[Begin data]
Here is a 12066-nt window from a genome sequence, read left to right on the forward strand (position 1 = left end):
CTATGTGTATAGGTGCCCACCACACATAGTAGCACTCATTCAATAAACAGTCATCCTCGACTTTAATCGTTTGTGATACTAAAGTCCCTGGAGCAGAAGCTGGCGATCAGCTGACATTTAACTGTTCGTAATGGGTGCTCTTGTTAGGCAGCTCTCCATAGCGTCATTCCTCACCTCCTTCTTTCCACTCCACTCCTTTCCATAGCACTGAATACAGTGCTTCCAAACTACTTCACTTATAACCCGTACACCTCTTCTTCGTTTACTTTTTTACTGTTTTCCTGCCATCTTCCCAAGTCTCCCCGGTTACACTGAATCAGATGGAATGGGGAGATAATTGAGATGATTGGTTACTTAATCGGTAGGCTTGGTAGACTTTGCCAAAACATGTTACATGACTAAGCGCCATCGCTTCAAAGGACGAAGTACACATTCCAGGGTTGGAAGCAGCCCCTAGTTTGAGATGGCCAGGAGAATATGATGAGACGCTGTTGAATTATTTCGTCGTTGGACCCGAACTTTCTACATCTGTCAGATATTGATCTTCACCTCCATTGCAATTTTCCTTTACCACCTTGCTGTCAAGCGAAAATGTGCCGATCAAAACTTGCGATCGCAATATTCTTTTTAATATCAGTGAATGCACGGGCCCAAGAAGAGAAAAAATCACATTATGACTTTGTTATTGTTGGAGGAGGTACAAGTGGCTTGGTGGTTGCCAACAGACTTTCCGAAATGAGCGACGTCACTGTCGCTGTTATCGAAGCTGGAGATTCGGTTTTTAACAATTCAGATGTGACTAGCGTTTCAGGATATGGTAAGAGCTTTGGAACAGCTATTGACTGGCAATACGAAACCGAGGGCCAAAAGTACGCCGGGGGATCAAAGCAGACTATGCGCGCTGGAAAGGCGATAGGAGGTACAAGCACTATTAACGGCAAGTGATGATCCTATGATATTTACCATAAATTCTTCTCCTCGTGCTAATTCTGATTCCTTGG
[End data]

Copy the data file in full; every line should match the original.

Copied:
Here is a 12066-nt window from a genome sequence, read left to right on the forward strand (position 1 = left end):
CTATGTGTATAGGTGCCCACCACACATAGTAGCACTCATTCAATAAACAGTCATCCTCGACTTTAATCGTTTGTGATACTAAAGTCCCTGGAGCAGAAGCTGGCGATCAGCTGACATTTAACTGTTCGTAATGGGTGCTCTTGTTAGGCAGCTCTCCATAGCGTCATTCCTCACCTCCTTCTTTCCACTCCACTCCTTTCCATAGCACTGAATACAGTGCTTCCAAACTACTTCACTTATAACCCGTACACCTCTTCTTCGTTTACTTTTTTACTGTTTTCCTGCCATCTTCCCAAGTCTCCCCGGTTACACTGAATCAGATGGAATGGGGAGATAATTGAGATGATTGGTTACTTAATCGGTAGGCTTGGTAGACTTTGCCAAAACATGTTACATGACTAAGCGCCATCGCTTCAAAGGACGAAGTACACATTCCAGGGTTGGAAGCAGCCCCTAGTTTGAGATGGCCAGGAGAATATGATGAGACGCTGTTGAATTATTTCGTCGTTGGACCCGAACTTTCTACATCTGTCAGATATTGATCTTCACCTCCATTGCAATTTTCCTTTACCACCTTGCTGTCAAGCGAAAATGTGCCGATCAAAACTTGCGATCGCAATATTCTTTTTAATATCAGTGAATGCACGGGCCCAAGAAGAGAAAAAATCACATTATGACTTTGTTATTGTTGGAGGAGGTACAAGTGGCTTGGTGGTTGCCAACAGACTTTCCGAAATGAGCGACGTCACTGTCGCTGTTATCGAAGCTGGAGATTCGGTTTTTAACAATTCAGATGTGACTAGCGTTTCAGGATATGGTAAGAGCTTTGGAACAGCTATTGACTGGCAATACGAAACCGAGGGCCAAAAGTACGCCGGGGGATCAAAGCAGACTATGCGCGCTGGAAAGGCGATAGGAGGTACAAGCACTATTAACGGCAAGTGATGATCCTATGATATTTACCATAAATTCTTCTCCTCGTGCTAATTCTGATTCCTTGG